In certain internet protocols, internet protocol version 4 (IPv4) for example, L3 header 408 that is generated L3 execution unit 703 may contain a checksum. The checksum may be used to detect corruption in a received packet. For example, the checksum for IPv4 may be 16 bits and may be contained within L3 header at a known location. As explained above, L3 execution unit 702 generates L3 header information and writes the information into L3 output buffer 721. Typically, the L3 header information is written to L3 output buffer 721 sequentially, with the checksum information being initially written as zeros. One way to generate the checksum would be for L3 execution unit 703 to wait until L3 output buffer 721 contains an entire L3 header, read the entire header, compute the checksum, and write the checksum to the appropriate position in L3 output buffer 721. Such checksum computation, however, would occupy L3 execution unit 702 for a large number of instruction cycles, thereby delaying further L3 header processing.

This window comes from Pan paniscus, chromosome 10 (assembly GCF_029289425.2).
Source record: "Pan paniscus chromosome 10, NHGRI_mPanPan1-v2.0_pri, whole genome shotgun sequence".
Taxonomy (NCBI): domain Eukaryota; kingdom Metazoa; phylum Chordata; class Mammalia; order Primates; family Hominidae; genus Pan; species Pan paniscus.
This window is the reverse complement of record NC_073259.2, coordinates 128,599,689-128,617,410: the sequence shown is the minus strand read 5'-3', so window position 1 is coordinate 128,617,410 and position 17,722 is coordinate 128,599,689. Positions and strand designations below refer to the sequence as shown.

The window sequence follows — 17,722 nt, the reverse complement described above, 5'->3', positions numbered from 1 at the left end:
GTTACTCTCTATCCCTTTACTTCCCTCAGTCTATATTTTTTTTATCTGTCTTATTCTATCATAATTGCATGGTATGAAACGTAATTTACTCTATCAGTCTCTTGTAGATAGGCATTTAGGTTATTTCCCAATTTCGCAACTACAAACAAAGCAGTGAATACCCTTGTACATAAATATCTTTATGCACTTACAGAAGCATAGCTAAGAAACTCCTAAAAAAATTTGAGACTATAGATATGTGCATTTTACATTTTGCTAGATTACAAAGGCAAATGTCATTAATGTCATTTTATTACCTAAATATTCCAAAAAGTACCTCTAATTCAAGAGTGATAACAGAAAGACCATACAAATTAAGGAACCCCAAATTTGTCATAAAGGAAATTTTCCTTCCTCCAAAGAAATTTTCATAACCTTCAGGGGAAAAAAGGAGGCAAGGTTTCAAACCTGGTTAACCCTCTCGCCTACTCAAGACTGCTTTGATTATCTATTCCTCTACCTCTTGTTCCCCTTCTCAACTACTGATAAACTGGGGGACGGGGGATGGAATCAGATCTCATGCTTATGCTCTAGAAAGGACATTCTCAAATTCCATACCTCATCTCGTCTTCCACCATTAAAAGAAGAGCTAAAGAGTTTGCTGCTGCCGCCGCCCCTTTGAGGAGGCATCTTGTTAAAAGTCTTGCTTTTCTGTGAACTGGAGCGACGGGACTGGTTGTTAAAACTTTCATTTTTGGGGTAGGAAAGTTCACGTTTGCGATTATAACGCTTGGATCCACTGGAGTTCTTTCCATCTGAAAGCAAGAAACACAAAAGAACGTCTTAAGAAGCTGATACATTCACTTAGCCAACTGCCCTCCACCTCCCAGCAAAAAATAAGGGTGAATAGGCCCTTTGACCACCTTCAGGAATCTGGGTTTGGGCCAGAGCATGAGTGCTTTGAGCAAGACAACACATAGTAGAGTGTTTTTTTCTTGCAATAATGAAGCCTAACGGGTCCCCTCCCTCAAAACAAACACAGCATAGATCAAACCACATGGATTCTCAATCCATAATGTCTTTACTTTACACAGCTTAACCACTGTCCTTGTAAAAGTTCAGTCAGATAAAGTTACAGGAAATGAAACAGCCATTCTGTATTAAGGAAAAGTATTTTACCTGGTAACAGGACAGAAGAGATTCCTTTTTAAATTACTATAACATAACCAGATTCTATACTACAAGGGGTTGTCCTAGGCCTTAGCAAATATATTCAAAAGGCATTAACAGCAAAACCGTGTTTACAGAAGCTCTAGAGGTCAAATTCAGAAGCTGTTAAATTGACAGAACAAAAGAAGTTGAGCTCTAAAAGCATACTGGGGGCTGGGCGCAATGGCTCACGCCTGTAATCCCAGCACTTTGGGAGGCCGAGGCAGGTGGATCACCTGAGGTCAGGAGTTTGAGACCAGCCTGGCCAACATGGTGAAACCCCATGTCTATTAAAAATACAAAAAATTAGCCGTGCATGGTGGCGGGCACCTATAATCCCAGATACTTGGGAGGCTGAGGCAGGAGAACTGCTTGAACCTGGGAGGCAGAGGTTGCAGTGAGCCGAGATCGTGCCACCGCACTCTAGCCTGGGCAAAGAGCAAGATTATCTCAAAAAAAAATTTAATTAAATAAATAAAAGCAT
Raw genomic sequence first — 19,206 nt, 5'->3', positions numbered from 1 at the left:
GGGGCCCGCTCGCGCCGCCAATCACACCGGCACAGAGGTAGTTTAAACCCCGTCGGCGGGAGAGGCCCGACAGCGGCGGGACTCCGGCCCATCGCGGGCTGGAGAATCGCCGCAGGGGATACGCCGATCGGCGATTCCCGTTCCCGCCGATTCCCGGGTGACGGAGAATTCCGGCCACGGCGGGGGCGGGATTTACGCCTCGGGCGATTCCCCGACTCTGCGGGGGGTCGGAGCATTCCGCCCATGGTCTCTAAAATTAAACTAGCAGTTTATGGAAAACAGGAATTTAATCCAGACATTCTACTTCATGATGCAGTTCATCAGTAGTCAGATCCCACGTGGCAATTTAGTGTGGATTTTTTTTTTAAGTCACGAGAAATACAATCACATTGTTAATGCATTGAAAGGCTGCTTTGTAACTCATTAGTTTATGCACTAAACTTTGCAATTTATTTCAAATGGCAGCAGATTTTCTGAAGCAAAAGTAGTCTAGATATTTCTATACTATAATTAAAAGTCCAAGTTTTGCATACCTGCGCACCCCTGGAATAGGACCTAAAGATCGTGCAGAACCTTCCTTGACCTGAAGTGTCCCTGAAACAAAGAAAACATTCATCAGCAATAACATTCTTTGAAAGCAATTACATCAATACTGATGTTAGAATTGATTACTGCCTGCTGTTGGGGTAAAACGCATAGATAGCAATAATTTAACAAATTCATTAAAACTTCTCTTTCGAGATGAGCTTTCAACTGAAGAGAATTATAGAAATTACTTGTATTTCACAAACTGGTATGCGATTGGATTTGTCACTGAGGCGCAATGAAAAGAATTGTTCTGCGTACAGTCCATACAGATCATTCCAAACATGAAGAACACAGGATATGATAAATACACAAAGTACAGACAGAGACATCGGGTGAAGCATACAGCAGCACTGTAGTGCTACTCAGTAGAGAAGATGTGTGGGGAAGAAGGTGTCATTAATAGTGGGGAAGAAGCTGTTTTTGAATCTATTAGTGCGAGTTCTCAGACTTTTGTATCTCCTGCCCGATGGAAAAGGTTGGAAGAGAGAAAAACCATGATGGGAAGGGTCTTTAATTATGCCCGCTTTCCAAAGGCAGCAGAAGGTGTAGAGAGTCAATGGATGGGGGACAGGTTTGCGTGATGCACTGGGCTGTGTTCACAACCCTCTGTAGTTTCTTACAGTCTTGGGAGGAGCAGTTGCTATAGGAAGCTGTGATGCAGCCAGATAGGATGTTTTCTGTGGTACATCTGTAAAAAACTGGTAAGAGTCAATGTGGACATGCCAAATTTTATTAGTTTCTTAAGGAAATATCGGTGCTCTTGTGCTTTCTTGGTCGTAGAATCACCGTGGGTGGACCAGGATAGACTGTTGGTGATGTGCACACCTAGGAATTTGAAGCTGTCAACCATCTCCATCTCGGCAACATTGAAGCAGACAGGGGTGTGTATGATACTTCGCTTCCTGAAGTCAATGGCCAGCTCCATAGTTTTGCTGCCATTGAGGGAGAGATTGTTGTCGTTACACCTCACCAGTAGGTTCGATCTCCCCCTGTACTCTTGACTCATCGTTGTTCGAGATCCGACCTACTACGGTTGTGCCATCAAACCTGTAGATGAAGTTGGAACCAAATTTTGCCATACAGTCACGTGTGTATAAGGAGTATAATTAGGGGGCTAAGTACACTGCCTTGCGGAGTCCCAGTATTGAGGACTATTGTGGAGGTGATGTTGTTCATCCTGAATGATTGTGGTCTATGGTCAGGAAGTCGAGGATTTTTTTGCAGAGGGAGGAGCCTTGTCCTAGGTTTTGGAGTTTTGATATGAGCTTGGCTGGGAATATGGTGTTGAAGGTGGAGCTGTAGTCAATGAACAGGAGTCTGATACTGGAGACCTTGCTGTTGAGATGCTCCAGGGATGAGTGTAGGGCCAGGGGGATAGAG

Checksum generator 1410 may include logic configured to compute a checksum using inputs of L3 information from L3 execution unit 703 and checksum data from checksum accumulator 1420 when instructed by the L3 execution unit 703. In some implementations, such an instruction may be implicit (i.e., the checksum may be computed by default). In one implementation, L3 execution unit 703 may initially load checksum accumulator 1420 with an initial value when it writes the first L3 information for a new L3 header to L3 output buffer 721. In another implementation consistent with the present invention, L3 execution unit 703 may pre-load checksum accumulator 1420 with a value before it writes the first L3 information for a new L3 header to L3 output buffer 721. In subsequent writings of L3 information to L3 output buffer 721, checksum generator 1410 may read stored checksum data from checksum accumulator 1420 and compute a new checksum using the stored checksum data and the L3 information being written to L3 output buffer 721. Checksum generator 1410 may store this new (partial) checksum in checksum accumulator 1420. In this manner, checksum processing element 1400 updates the L3 checksum “on the fly” (i.e., concurrently) as the L3 header information is written to L3 output buffer 721 by L3 execution unit 703.